The low impedance of your can is the problem. The efficiency is not relevant to the ME's output impedance potential problem (the efficiency is more related to the ME's power output, but it's not an issue here).
If the Samson SR850 have a (relatively) flat impedance response across the audible range, then the high output impedance won't change the "intended" (original) frequency response of the cans.
If their impedance response varies a lot with frequency (as occurs on Balanced-Armature IEMs, which have cross-over network with complex impedance, that by nature, varies with frequency), then the intended frequency response will be modified (in general, for the worst, but not always).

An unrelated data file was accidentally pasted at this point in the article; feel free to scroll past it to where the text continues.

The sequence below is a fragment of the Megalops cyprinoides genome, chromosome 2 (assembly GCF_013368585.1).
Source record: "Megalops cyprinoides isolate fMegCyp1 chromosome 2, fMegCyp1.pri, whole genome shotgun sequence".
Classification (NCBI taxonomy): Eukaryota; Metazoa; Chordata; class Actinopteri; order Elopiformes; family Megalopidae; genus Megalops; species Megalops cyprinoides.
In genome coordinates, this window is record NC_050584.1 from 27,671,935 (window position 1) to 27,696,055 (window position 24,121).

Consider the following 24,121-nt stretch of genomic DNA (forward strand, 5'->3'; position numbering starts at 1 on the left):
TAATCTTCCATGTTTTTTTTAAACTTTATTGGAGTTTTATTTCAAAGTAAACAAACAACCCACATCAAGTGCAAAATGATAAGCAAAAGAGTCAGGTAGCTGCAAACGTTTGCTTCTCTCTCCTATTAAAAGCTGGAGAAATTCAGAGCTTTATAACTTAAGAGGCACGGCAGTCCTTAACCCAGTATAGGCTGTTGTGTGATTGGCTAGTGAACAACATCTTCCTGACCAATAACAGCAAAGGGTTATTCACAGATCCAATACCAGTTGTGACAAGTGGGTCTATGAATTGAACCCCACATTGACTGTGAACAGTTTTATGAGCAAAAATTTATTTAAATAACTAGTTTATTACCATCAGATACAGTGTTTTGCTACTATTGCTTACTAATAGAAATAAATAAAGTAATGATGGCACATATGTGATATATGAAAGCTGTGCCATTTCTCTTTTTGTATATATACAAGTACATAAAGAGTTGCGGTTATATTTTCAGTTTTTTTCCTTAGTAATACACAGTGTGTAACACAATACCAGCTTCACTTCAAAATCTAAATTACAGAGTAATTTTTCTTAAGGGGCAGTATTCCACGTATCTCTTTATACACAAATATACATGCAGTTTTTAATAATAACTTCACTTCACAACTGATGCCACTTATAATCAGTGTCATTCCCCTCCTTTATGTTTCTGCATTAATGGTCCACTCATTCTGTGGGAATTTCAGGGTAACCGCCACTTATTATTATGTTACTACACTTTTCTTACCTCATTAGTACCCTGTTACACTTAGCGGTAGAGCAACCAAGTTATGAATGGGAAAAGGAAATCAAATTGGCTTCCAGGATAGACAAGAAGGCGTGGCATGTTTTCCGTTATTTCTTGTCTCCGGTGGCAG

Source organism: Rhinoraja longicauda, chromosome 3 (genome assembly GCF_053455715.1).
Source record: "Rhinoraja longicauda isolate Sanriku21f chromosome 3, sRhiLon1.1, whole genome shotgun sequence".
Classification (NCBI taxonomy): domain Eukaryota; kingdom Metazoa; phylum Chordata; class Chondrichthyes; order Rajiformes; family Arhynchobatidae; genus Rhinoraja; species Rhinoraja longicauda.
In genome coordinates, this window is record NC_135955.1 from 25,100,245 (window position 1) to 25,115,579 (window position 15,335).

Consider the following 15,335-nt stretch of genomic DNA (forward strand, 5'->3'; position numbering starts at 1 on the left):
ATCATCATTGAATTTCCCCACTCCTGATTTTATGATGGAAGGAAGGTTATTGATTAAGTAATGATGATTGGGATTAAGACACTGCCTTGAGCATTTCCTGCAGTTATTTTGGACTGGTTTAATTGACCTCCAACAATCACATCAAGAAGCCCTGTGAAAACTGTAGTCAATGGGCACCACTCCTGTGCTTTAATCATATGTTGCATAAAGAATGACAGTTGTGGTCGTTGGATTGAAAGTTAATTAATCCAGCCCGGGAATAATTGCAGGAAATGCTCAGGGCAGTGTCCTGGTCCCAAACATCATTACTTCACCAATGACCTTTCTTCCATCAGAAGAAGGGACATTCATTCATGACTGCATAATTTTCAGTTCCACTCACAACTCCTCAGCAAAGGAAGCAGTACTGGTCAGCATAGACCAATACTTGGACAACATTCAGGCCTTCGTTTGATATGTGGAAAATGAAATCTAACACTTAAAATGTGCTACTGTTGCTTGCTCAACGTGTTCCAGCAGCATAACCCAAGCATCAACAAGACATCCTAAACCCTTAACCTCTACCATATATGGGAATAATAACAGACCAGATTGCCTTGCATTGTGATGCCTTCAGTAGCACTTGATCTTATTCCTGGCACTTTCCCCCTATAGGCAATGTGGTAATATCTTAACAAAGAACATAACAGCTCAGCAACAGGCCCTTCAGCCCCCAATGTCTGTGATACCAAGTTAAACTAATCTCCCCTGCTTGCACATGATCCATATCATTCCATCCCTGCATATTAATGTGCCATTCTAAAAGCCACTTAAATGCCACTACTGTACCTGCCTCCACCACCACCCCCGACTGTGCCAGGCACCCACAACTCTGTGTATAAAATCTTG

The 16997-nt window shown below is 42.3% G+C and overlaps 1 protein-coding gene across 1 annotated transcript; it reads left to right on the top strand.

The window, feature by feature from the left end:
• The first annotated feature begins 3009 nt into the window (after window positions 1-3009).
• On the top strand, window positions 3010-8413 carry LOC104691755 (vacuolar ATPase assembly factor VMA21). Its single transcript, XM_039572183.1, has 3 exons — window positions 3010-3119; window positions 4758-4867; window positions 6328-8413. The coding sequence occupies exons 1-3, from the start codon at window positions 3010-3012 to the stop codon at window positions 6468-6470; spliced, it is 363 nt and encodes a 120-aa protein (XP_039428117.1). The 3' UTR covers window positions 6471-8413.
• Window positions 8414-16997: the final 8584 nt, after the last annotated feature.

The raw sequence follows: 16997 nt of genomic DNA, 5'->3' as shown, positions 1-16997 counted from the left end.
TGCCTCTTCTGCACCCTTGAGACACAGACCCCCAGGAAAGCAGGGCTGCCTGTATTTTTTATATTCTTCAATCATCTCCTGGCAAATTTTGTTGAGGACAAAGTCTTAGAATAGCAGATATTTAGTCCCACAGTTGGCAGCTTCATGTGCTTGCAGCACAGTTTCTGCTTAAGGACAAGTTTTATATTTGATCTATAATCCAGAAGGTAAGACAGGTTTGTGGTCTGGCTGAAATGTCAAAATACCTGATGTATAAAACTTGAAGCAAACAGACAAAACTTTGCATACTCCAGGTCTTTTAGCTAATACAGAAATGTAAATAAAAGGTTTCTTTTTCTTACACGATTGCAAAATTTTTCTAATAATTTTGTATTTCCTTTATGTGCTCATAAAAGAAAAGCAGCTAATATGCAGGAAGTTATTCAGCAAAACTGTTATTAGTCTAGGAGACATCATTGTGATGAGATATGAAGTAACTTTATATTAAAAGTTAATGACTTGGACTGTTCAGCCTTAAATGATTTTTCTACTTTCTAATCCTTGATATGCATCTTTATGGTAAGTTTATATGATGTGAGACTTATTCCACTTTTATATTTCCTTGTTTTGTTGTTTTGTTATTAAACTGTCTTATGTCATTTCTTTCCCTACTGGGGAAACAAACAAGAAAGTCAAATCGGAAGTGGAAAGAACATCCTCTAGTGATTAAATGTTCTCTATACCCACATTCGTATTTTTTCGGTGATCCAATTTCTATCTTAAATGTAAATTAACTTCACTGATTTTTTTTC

The amp's output impedance also determine electrical damping. Simply put, the higher the damping factor, the quicker the driver "reacts" (= the more the amp has control over the driver). If the damping factor is too low, the driver will be "loose" and bloom will occur (e.g. in the bass).
The damping factor is defined as DF = Zcan / Zamp. As rule of thumb, DF should be >8. Which means, if the amp has an output impedance of 50R, the can should have an impedance of (at least) 400R.
Wow, thank you for the detailed explanation. I actually expected something something a little less....expansive? Oh well, it's a good learning experience. Anyway, thank you for telling me that, now I know not to get low impedance cans for that device.